A ‘seismic shift’ in the way the GDC regulates dentistry

Case examiners could signal a seismic shift in the way the GDC regulates the profession, Michael Watson says

Michael Watson reports on how the new case examiners introduced at the GDC could affect the way it regulates dentistry.

Last week the General Dental Council (GDC) introduced case examiners, as has been reported on Dentistry.co.uk.

They will make the decisions currently performed by the investigating committee and some of those appointed were on that body.

Introducing case examiners

Jonathan Green, director of fitness to practise at the GDC, said that their introduction would ‘benefit patients, the public and dental professionals’ as well as improving efficiency at the GDC.

He added that the new way of working was ‘more cost effective, and at the same time relieves unnecessary stress to the dental professional.’

If in the end this means a shorter, less stressful process and delivers a lower annual retention fee (ARF), then it will receive widespread support from the profession.

But, as BDA chair, Mick Armstrong, said, dentists now have a serious lack of trust in their regulator as a result of ‘increasing registration fees combined with lengthy complaints processes and a history of poor performance.’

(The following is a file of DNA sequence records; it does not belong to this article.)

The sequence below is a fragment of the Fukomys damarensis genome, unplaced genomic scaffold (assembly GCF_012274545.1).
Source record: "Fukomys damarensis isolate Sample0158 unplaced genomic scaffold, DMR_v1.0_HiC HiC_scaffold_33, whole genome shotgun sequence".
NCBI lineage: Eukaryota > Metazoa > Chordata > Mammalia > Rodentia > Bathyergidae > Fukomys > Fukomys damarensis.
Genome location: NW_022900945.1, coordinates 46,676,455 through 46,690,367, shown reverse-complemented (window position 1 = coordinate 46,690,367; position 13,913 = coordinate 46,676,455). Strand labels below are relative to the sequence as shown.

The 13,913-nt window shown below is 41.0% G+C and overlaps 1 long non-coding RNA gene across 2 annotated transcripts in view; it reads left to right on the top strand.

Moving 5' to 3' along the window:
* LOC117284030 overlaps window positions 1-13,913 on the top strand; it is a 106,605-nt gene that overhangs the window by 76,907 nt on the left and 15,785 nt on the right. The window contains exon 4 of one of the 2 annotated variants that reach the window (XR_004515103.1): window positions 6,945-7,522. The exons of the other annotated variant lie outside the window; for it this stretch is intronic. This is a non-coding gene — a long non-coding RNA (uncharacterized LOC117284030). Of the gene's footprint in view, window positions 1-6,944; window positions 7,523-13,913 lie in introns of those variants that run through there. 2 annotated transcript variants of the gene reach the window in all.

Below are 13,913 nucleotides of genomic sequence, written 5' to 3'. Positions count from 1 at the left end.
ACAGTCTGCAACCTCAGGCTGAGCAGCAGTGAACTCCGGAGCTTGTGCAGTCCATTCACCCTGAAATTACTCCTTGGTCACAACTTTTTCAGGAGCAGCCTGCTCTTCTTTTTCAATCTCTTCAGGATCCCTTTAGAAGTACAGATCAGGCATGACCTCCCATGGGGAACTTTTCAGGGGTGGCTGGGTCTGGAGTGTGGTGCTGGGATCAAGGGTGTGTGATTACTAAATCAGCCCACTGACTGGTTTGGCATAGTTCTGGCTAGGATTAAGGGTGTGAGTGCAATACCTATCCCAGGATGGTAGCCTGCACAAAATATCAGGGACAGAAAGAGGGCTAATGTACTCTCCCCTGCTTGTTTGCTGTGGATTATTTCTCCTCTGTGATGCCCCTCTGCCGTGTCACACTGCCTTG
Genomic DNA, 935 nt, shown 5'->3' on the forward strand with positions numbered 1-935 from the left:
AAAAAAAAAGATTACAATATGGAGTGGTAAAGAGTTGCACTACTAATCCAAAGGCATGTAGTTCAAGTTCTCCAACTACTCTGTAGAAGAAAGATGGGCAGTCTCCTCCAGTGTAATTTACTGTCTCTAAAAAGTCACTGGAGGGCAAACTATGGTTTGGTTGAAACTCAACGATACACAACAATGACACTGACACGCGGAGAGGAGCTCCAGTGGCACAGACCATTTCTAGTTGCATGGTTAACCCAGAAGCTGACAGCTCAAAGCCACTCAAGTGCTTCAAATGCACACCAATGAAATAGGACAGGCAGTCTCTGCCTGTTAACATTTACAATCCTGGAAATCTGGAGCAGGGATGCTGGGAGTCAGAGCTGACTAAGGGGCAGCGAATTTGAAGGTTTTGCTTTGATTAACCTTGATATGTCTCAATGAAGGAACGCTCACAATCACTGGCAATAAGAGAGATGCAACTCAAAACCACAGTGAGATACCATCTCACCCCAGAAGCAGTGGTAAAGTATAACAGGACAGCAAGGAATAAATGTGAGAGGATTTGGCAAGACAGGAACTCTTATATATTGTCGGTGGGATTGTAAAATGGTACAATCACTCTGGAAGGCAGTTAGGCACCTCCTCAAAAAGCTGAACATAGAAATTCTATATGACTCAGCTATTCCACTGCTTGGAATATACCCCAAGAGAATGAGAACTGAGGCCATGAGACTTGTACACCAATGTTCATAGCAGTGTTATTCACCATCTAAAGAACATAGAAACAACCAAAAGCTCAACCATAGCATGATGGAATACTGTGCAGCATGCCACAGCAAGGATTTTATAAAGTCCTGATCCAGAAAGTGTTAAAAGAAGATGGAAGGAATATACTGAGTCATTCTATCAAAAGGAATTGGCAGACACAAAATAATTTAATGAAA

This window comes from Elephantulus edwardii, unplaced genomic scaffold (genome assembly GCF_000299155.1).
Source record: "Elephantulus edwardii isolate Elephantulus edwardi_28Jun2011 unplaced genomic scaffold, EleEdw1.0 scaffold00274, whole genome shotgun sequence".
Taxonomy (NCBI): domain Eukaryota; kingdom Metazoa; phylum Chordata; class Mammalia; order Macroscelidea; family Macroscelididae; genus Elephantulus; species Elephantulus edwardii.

The BDA supported the move towards case examiners when it was first suggested as a way to speed up and improve the fitness to practise process.

However, Mick added that whilst this was a step in the right direction, the proof of the pudding is in the eating.

He said the BDA looks forward to seeing how these changes translate into ‘financial savings, appropriate decision-making and a faster resolution to some cases as part of an overall improvement in performance and credibility.’


Jonathan Green appears optimistic, without making promises that may not be fulfilled.

He said that they will be able to make decisions quicker than before, which benefits patients.

He added: ‘We can take action straight away’ to support the dental professional to improve his practice.

If you, as an accused dentist, show insight into your failings, remorse and a desire to improve, the GDC now has a mechanism to be ‘much more proportionate and to agree undertakings in suitable cases without having to hold a full hearing’.

Mr Green said: ‘Some dental professionals will no longer have to go through lengthy and potentially stressful practice committee hearings’, which will be reserved for the most serious cases.

Earlier this summer I wrote that there was ‘reason to hope’ that the new management at the GDC would bring in ‘more effective, but fair regulation’.

Case examiners could well signal a seismic shift in the way the GDC regulates towards a less confrontational, more educational process, which in the long run will benefit patients as well as dentists.

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